Mary's Dairy Diary May 2013 | culture: the word on cheese
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Mary’s Dairy Diary May 2013

The miracle of spring is here in May. The farm had a bleak and wintry look through to the end of April, every bit of our 52 degrees north of latitude – we are as far north as Newfoundland. Buds burst into a blasting cold gale, the grass shrivelled into purple bonsai, all the right shape but dwarfed. The wildlife had a hunted, hungry look. I saw a treecreeper, the shyest of birds, come towards our bird feeders, where normally only the bolder birds come. Now, with sun and balmy warmth, birds are singing loud all day, bumble bees are starting their busy summer. I had no idea how much those simple sounds lift my heart. Oddly enough, the house martins arrived 11 days earlier this year than last year – perhaps they know something we don’t.

The spring now comes in all its rich glory, racing to fit all the growth stages into a shortened spring. Leaves emerge in a dizzying array, the quiet shyness forgotten, as if the treecreeper had turned into a peacock. Warm days are here, all the sweeter for the wait and the drama. It has been like being tossed in a wild sea, then the sea calms, and the sun comes out. What remains is that our normal illusion of our mastery of nature has been shattered by her effortless and unfeeling power over our lives as farmers. Very good for our humility, not so good for our bank balance. It’s been trying for us. We look around the country at those other farms that have been waterlogged, or with that devastating late snow, who are facing ruin. When we meet other farmers, we all have our story to share, ‘How is it with you? How is everything growing now?’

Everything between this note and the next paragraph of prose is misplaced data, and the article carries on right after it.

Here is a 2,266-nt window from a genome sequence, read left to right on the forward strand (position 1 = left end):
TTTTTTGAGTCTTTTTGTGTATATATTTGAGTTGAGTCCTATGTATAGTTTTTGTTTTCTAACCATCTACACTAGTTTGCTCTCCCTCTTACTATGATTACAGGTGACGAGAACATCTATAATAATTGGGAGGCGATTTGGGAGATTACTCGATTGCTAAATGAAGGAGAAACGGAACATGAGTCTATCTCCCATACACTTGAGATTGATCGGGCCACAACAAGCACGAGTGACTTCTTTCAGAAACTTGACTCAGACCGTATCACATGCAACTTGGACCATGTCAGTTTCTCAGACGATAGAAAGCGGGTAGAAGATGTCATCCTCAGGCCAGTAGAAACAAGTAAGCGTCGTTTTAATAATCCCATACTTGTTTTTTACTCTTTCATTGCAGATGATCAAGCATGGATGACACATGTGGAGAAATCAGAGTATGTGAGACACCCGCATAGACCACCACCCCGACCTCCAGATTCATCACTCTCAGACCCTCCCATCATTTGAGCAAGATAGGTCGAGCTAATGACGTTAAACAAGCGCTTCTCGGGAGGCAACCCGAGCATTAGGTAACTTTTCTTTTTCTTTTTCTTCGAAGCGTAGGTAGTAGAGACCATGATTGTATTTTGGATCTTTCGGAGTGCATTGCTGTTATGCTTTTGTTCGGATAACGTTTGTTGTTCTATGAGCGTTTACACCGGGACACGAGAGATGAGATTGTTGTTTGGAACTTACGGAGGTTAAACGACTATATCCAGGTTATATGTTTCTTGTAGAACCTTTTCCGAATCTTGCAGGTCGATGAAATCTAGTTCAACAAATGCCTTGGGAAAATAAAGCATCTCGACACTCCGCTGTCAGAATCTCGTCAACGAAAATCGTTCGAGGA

We re-drilled about half the arable acres where the waterlogging and the deer had damaged crops beyond repair. They are growing now in the warmer weather, changing before our eyes, chasing to catch up the growth stages. I fear that the emerging ears, coming already up the stems of the wheat and barley will reflect the harshness of the wet then the cold, will be pinched like people underfed in childhood; only the harvest will tell.


We are growing maize again this year, despite our half size crop of last year. We hope to fill our emptied silage pits again, to save the drama of this late spring, with little to feed the cows on, buying in silage where we can find it. We watch the soil, so recently drilled, to see the little plants emerge. Last year, they were chilled and damp from the time they went in, and took for ever to emerge, never really looking happy. This year we look to see them growing fast and thriving, no check to their growth.


The grass takes on the bright green of happy, fast growing grass, so striking to people from other countries. The hard grazed grass of last month, khaki coloured and white, and the purple tinged leaves of new growth now becomes soft and verdant. I can begin to see what delights a hungry cow so about a lush pasture, why they swish their tails as they chomp forward.


Our cows have looked askance at the grass we have been able to provide them, the autumn calvers particularly telling us they are at the end of their lactations, and don’t fancy yielding off what we have got for them. Hold on, girls, the grass is coming in May, just give us a little lift in milk before it’s time for your 2 month holiday from milking starting in June.